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Will Disability Care work for regional Australia?


Will Disability Care work for regional Australia?

Disability Care has been lauded as a revolutionary scheme that will change the lives of close to half a million Australians.

It is designed to put the power in the hands of the people who are living with permanent and significant disabilities.

But how will the scheme ensure people living with a disability in remote areas don't fall through the gaps?

The scheme, launched in selected sites on July 1st, has bipartisan support but differences in its implementation and how it will be funded still exist.

Both major political parties say Disability Care, also called the National Disability Insurance Scheme or NDIS, will ensure that it's rural and remote participants will be able to use their funds to attract services to their local area.

The Parliamentary Secretary for Disabilities and Carers, Amanda Rishworth, says the scheme will factor in a participants' location.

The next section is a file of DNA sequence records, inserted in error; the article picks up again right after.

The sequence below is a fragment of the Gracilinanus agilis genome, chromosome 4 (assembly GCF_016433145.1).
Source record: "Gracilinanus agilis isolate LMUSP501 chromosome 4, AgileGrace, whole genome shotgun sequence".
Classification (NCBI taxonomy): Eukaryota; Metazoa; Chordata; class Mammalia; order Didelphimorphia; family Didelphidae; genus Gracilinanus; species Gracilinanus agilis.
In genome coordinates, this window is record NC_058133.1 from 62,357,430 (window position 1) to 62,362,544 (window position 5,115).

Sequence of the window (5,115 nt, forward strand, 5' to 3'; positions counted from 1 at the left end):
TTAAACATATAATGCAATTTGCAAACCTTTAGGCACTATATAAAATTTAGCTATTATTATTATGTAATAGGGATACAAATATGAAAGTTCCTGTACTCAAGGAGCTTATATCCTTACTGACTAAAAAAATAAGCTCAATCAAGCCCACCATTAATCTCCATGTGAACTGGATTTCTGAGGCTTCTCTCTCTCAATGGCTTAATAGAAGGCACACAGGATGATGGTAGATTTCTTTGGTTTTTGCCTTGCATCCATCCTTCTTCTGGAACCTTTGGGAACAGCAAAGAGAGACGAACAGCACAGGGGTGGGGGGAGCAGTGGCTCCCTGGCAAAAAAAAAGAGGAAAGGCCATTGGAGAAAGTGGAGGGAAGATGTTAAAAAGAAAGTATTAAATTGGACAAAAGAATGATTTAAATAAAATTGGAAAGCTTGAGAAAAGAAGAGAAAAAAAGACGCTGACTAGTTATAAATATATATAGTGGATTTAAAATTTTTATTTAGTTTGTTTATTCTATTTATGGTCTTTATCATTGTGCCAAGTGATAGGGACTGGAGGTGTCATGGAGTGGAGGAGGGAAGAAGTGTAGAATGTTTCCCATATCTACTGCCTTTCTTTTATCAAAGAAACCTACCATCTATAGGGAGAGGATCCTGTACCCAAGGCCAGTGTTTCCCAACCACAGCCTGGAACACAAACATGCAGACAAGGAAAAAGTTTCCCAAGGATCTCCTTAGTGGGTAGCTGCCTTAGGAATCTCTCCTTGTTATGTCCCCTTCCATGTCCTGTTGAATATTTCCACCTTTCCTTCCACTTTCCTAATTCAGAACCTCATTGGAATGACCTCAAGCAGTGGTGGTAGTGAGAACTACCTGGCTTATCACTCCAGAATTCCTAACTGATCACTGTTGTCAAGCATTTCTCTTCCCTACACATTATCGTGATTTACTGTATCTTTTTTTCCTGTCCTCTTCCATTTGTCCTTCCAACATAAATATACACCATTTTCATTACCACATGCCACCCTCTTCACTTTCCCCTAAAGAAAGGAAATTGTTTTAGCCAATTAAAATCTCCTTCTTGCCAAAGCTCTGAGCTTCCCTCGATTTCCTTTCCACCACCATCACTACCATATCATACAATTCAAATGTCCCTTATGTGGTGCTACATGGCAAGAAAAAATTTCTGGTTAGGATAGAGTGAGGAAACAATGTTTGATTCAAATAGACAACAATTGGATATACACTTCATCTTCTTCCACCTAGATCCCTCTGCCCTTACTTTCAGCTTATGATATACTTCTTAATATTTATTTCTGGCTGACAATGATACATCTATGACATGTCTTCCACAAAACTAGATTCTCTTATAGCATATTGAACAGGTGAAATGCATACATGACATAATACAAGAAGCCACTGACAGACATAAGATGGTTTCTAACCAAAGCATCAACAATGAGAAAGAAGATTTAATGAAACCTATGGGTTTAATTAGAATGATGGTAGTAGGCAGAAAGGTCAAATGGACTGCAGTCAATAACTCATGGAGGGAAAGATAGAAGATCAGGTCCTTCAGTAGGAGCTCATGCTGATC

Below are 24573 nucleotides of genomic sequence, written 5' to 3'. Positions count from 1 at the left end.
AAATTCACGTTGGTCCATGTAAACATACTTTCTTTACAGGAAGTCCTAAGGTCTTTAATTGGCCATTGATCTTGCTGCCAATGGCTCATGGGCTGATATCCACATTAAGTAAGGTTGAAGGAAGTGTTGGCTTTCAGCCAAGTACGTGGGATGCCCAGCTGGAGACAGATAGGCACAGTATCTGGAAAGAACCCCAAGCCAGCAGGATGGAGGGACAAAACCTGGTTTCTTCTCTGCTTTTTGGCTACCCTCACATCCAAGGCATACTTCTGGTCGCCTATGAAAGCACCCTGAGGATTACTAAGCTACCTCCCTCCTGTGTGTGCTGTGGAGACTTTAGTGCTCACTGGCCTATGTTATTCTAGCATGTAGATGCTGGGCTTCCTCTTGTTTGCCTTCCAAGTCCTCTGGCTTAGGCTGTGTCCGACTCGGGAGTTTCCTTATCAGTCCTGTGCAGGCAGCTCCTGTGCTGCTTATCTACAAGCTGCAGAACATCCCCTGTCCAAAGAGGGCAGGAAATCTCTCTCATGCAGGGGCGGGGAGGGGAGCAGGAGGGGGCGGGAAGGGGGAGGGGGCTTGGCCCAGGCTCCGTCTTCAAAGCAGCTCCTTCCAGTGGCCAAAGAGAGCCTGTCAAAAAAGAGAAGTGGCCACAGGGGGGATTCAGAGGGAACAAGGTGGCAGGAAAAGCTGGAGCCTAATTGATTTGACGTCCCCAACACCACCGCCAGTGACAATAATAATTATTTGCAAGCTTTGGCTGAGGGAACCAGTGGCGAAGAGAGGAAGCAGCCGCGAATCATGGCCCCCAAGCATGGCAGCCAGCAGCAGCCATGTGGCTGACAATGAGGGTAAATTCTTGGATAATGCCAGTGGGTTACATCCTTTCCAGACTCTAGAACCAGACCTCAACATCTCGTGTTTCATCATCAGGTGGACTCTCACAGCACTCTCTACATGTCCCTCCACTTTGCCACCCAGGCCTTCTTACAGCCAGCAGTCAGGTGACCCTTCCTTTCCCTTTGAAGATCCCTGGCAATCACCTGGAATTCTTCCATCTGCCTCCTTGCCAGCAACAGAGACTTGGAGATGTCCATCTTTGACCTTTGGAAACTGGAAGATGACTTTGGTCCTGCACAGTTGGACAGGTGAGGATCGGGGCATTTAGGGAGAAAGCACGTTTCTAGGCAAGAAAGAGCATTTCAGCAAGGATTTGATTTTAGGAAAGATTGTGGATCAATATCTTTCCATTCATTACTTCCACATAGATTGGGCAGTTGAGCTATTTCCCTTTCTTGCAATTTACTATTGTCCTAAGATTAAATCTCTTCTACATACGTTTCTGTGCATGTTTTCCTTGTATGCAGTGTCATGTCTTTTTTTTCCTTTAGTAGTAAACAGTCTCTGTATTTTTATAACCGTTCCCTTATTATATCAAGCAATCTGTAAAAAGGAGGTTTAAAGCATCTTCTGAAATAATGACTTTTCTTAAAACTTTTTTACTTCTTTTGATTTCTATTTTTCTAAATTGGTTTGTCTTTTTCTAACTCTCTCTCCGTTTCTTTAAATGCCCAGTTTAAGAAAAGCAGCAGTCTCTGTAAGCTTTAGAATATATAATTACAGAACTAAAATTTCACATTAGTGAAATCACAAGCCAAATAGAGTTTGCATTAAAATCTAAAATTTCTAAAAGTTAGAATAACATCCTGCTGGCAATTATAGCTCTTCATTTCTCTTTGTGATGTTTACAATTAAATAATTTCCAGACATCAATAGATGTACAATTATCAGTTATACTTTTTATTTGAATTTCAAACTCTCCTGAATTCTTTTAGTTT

"Individuals in rural or regional areas, Disability Care will take that into consideration when they are working out what level of funding to give, so for example if it takes extra money to attract a physiotherapist than that may be included in an individual's plan to make it attractive to that physiotherapist to go out there," she said.

The Opposition Disability Spokesman Senator Mitch Fifield says that whoever gets into government needs to closely watch the outcomes of a remote trial for the NDIS in the Northern Territory's Barkly region that begins in July next year.

Under the new scheme participants will work with a local Disability Care Australia planner to map out an individualised funding plan tailored specifically for the participant's needs.

The Productivity Commission estimates that the scheme could cost over $15 billion annually once in full swing in 2019.

The major point of difference between the Labor and Liberal Parties is how long the increase in the Medicare Levy by 0.5 per cent to fund the scheme will be in place.

Labor's Parliamentary Secretary Amanda Rishworth says the increase should be permanent to secure the scheme into the future.

But the Opposition's Senator Fifield says that the levy increase shouldn't have been necessary in the first place.

He says that it should be temporary, but only removed when the budget is repaired to a position which will enable it to fully support the cost of the scheme.

References and further information

This article was originally produced by ABC News. 


To read the rest of the article, visit the ABC News website


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